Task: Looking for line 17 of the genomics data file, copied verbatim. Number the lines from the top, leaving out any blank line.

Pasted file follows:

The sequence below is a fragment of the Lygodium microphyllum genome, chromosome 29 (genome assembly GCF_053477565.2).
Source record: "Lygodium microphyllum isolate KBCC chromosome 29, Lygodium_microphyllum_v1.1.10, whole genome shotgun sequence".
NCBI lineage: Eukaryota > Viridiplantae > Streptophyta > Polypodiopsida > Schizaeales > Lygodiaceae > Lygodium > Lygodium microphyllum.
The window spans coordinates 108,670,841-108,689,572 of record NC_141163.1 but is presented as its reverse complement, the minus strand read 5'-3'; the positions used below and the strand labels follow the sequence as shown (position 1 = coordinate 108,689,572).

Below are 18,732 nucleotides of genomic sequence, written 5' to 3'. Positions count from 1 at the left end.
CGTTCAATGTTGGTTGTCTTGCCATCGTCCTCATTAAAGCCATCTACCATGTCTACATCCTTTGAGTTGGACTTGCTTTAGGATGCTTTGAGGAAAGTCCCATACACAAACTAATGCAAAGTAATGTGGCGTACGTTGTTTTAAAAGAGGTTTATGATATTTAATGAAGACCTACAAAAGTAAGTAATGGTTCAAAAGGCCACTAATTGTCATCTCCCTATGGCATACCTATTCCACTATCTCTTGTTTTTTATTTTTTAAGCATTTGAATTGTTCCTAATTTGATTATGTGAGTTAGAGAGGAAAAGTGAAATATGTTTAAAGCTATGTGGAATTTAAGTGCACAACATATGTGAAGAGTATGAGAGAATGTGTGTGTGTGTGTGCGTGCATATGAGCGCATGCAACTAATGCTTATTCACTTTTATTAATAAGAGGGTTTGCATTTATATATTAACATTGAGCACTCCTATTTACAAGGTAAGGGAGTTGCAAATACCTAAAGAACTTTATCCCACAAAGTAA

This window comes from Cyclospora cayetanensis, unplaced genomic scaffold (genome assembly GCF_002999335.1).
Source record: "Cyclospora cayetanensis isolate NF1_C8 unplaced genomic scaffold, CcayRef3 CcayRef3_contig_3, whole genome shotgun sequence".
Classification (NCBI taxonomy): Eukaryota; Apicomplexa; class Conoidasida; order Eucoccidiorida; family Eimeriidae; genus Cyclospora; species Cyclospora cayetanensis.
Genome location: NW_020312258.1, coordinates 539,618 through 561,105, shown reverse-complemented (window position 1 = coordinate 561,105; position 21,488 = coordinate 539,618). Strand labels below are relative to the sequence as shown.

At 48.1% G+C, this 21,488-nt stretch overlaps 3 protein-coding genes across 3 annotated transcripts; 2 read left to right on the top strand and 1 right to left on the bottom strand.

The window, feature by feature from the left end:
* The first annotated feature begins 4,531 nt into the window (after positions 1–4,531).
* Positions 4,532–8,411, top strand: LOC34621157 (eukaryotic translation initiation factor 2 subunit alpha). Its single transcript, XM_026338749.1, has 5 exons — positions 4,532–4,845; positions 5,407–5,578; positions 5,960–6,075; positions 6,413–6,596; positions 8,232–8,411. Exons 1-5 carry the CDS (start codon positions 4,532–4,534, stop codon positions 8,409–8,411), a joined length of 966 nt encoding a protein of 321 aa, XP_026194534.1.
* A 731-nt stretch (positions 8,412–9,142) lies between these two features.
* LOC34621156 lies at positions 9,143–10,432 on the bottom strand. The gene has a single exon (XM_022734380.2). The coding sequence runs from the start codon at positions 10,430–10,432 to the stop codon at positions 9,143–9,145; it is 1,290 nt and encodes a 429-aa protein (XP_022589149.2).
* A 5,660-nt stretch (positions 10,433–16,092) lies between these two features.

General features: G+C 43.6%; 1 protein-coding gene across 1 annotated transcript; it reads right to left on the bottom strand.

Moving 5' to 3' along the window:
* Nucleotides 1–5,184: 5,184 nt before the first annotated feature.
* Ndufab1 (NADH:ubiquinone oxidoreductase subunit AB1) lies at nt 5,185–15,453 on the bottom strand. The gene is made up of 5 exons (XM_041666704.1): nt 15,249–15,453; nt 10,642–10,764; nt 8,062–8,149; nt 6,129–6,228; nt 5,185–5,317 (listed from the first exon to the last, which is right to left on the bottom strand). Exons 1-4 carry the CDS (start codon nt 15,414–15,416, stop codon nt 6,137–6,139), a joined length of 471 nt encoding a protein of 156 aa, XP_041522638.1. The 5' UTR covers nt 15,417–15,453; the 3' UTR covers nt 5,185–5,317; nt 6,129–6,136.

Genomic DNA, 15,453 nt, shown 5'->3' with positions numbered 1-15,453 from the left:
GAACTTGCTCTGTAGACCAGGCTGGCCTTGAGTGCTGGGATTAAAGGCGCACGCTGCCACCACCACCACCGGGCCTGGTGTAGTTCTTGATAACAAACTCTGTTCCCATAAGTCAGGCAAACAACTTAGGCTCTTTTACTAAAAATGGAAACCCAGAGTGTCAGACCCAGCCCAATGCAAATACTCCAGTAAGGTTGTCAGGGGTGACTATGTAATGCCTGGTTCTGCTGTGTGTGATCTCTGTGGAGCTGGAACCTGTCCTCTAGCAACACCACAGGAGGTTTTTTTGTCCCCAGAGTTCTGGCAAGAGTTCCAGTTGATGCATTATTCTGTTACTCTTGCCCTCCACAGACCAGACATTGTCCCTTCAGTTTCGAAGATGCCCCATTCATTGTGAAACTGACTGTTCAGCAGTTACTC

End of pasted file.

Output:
* A 5,660-nt stretch (positions 10,433–16,092) lies between these two features.